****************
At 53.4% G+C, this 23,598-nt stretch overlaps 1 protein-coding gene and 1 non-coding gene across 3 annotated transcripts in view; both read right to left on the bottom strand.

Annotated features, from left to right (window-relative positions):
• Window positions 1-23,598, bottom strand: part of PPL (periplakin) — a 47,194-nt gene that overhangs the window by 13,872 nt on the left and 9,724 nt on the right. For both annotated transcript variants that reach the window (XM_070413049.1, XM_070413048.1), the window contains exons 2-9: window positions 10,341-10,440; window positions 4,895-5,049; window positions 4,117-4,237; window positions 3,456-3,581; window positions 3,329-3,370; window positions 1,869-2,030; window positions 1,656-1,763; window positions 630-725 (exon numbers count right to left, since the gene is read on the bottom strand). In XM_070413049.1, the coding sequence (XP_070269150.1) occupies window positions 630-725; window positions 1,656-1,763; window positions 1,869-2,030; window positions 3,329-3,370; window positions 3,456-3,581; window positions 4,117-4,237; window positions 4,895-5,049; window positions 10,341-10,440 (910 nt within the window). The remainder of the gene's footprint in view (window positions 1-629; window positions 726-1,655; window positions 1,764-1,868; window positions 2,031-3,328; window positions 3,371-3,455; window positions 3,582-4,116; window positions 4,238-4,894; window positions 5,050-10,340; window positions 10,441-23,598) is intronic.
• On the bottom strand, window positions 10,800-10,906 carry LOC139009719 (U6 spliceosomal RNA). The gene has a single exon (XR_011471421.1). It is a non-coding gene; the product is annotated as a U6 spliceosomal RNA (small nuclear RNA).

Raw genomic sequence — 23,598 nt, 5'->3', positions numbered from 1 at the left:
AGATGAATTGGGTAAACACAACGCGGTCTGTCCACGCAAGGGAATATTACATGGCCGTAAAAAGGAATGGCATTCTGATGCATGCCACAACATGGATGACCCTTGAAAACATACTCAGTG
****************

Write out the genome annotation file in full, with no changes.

At 53.4% G+C, this 23,598-nt stretch overlaps 1 protein-coding gene and 1 non-coding gene across 3 annotated transcripts in view; both read right to left on the bottom strand.

Annotated features, from left to right (window-relative positions):
• Window positions 1-23,598, bottom strand: part of PPL (periplakin) — a 47,194-nt gene that overhangs the window by 13,872 nt on the left and 9,724 nt on the right. For both annotated transcript variants that reach the window (XM_070413049.1, XM_070413048.1), the window contains exons 2-9: window positions 10,341-10,440; window positions 4,895-5,049; window positions 4,117-4,237; window positions 3,456-3,581; window positions 3,329-3,370; window positions 1,869-2,030; window positions 1,656-1,763; window positions 630-725 (exon numbers count right to left, since the gene is read on the bottom strand). In XM_070413049.1, the coding sequence (XP_070269150.1) occupies window positions 630-725; window positions 1,656-1,763; window positions 1,869-2,030; window positions 3,329-3,370; window positions 3,456-3,581; window positions 4,117-4,237; window positions 4,895-5,049; window positions 10,341-10,440 (910 nt within the window). The remainder of the gene's footprint in view (window positions 1-629; window positions 726-1,655; window positions 1,764-1,868; window positions 2,031-3,328; window positions 3,371-3,455; window positions 3,582-4,116; window positions 4,238-4,894; window positions 5,050-10,340; window positions 10,441-23,598) is intronic.
• On the bottom strand, window positions 10,800-10,906 carry LOC139009719 (U6 spliceosomal RNA). The gene has a single exon (XR_011471421.1). It is a non-coding gene; the product is annotated as a U6 spliceosomal RNA (small nuclear RNA).

Raw genomic sequence — 23,598 nt, 5'->3', positions numbered from 1 at the left:
AGATGAATTGGGTAAACACAACGCGGTCTGTCCACGCAAGGGAATATTACATGGCCGTAAAAAGGAATGGCATTCTGATGCATGCCACAACATGGATGACCCTTGAAAACATACTCAGTG